200 Pomegranates

Everyone longs to live a life of meaning and purpose, to leave something of real worth behind when we’re gone.

All too often, we feel that our day-to-day tasks make no difference in the great scheme of things. The truth is exactly the opposite—God has given each of us extraordinary power to create beauty and transform the world through our daily work and ordinary actions.

You have immense potential to develop your God-given talents and contribute something that makes a difference in the world, be it through construction or counseling, doing people’s taxes carefully and ethically, or raising and teaching children. Even if your contribution seems to go unnoticed by others, you can rest assured that God sees and values your work.

200 Pomegranates and an Audience of One draws on the story of obscure Old Testament figure Huram of Tyre, an artist putting the finishing touches on Solomon’s temple. He honed his craft and contributed something of beauty and excellence, though some of his most detailed and time-consuming work was more than thirty feet off the ground, where few people would notice its intricacies.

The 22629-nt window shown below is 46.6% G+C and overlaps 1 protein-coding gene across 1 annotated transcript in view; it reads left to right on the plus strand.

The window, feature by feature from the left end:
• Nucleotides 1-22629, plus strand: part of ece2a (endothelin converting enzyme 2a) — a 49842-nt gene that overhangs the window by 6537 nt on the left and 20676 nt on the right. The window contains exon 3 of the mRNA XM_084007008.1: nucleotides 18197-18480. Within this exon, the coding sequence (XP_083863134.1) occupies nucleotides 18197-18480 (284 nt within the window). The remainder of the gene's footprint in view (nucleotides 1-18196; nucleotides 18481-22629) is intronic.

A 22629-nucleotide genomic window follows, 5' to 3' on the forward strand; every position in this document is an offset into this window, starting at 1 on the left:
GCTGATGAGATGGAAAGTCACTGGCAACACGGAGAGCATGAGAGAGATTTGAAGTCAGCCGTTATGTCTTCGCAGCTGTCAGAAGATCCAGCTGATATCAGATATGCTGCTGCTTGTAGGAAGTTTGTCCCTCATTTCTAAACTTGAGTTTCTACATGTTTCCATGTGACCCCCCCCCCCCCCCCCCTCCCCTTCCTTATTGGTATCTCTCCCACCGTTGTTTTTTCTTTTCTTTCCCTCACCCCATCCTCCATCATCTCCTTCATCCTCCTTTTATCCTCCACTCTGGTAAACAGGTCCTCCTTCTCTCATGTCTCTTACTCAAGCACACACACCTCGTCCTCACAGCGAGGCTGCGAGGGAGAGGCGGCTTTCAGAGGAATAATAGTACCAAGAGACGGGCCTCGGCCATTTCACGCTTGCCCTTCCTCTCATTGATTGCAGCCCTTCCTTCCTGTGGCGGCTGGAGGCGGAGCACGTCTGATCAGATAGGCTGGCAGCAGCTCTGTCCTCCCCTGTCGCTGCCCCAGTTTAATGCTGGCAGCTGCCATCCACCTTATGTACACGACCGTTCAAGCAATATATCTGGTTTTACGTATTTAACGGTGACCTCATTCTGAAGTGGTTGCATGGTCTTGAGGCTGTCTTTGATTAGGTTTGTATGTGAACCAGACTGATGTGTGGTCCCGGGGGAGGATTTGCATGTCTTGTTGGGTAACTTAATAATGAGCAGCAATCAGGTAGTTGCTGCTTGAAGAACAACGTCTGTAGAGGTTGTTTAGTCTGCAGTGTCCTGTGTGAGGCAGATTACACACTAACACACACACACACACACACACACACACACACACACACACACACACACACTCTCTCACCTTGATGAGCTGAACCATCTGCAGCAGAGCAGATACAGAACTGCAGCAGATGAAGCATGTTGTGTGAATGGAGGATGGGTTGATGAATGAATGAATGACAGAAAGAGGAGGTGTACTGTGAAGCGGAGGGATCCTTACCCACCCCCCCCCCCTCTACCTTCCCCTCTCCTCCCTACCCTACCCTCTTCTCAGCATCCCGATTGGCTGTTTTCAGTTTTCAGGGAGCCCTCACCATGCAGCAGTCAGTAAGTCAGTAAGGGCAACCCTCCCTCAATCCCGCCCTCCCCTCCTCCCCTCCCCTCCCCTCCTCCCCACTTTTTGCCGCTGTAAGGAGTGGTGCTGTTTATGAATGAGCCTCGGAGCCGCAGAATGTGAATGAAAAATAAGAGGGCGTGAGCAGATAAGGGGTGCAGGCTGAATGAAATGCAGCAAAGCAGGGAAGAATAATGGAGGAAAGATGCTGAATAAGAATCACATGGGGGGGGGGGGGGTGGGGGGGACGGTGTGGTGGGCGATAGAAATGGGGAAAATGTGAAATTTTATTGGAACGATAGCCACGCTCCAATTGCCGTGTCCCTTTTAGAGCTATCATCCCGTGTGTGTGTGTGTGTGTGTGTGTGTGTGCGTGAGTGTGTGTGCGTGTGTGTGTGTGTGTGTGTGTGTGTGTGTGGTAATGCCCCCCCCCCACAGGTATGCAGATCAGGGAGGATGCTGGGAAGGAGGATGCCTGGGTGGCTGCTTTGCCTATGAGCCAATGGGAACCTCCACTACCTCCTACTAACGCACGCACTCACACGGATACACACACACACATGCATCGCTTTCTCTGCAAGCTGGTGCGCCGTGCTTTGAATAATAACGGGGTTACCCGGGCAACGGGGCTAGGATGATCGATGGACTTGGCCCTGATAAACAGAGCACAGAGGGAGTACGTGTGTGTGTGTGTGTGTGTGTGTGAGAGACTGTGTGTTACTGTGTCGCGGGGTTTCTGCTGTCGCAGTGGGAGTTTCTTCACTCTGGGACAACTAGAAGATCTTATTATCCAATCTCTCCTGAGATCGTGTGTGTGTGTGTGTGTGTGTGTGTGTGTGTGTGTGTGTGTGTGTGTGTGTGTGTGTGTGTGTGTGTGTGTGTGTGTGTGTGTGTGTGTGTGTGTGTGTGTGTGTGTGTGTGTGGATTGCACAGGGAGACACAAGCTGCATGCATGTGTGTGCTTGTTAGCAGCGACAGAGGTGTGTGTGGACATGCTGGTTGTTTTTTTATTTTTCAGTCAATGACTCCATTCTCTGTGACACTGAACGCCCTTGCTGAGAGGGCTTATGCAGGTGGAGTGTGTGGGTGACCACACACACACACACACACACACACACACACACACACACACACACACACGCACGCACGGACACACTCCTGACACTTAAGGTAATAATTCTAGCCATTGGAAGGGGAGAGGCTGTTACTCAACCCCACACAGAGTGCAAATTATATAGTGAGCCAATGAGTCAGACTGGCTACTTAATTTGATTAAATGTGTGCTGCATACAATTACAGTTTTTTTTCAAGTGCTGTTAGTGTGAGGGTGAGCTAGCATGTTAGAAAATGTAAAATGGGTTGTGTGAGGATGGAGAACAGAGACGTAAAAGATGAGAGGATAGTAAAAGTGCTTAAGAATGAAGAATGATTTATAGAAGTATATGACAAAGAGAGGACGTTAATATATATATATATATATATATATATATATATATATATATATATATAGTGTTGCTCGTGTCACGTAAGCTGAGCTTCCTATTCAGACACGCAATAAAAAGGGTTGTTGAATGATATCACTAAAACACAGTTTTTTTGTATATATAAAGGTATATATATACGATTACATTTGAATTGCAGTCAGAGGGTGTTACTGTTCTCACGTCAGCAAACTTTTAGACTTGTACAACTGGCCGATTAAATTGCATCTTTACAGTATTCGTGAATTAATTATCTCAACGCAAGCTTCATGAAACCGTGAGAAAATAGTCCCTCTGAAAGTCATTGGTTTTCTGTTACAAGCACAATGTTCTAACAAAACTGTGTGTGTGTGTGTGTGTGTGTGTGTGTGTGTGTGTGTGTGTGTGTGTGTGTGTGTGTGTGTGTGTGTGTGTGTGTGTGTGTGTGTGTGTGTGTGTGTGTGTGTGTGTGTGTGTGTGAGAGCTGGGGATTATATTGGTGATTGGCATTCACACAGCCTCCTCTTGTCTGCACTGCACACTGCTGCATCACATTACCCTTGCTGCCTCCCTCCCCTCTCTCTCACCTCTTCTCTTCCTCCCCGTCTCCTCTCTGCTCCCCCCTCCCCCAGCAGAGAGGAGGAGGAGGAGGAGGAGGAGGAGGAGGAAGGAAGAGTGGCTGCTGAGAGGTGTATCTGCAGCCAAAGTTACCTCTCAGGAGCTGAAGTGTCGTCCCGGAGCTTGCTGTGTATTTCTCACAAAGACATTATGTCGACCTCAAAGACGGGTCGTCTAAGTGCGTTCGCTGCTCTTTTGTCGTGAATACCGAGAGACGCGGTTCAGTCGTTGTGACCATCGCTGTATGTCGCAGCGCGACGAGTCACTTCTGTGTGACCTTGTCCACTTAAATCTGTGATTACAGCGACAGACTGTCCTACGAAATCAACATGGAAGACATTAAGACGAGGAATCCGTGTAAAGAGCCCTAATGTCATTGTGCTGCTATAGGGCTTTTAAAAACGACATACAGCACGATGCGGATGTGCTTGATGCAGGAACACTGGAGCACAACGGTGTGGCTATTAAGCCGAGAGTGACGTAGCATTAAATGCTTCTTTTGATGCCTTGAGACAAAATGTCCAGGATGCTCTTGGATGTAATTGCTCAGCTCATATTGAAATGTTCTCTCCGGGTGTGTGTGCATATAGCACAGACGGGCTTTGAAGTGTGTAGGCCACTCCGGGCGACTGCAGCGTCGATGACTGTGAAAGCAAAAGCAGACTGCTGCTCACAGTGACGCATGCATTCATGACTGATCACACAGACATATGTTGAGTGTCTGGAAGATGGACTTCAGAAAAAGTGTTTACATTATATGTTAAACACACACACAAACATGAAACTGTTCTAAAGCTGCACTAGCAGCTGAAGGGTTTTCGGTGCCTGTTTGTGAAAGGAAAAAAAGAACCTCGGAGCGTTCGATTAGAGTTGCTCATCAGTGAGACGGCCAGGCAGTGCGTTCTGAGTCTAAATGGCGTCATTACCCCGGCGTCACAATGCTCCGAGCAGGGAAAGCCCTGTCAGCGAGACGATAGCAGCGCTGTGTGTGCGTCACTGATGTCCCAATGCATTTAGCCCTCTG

Likewise, we have the ability and opportunity to create something of worth, be it for the lasting enjoyment of others or for God’s eyes only. We may not all be artistic in the traditional sense, but we are nonetheless creators, made in the image of God the Creator and endowed with skills and talents that can honor God and impact our world.

Every good mom is an artist, molding her children as creations of God. Every ethical businessperson leaves a legacy of people seeing God through his or her careful work. Every after-school teacher leaves an indelible mark on the young people whose parents are busy just making ends meet.

You too are an artist, equipped with a palette of skills and strengths that can honor God and impact the world in amazing ways. Where will you make your mark?

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Huram cast two bronze pillars, each 27 feet tall and 18 feet in circumference. For the tops of the pillars he cast bronze capitals, each 7½ feet tall. Each capital was decorated with seven sets of latticework and interwoven chains…The capitals on the two pillars had 200 pomegranates in two rows around them, beside the rounded surface next to the latticework. Huram set the pillars at the entrance of the Temple, one toward the south and one toward the north. He named the one on the south Jakin, and the one on the north Boaz. The capitals on the pillars were shaped like water lilies. And so the work on the pillars was finished.” — I Kings 7:15-17, 20-22, New Living Translation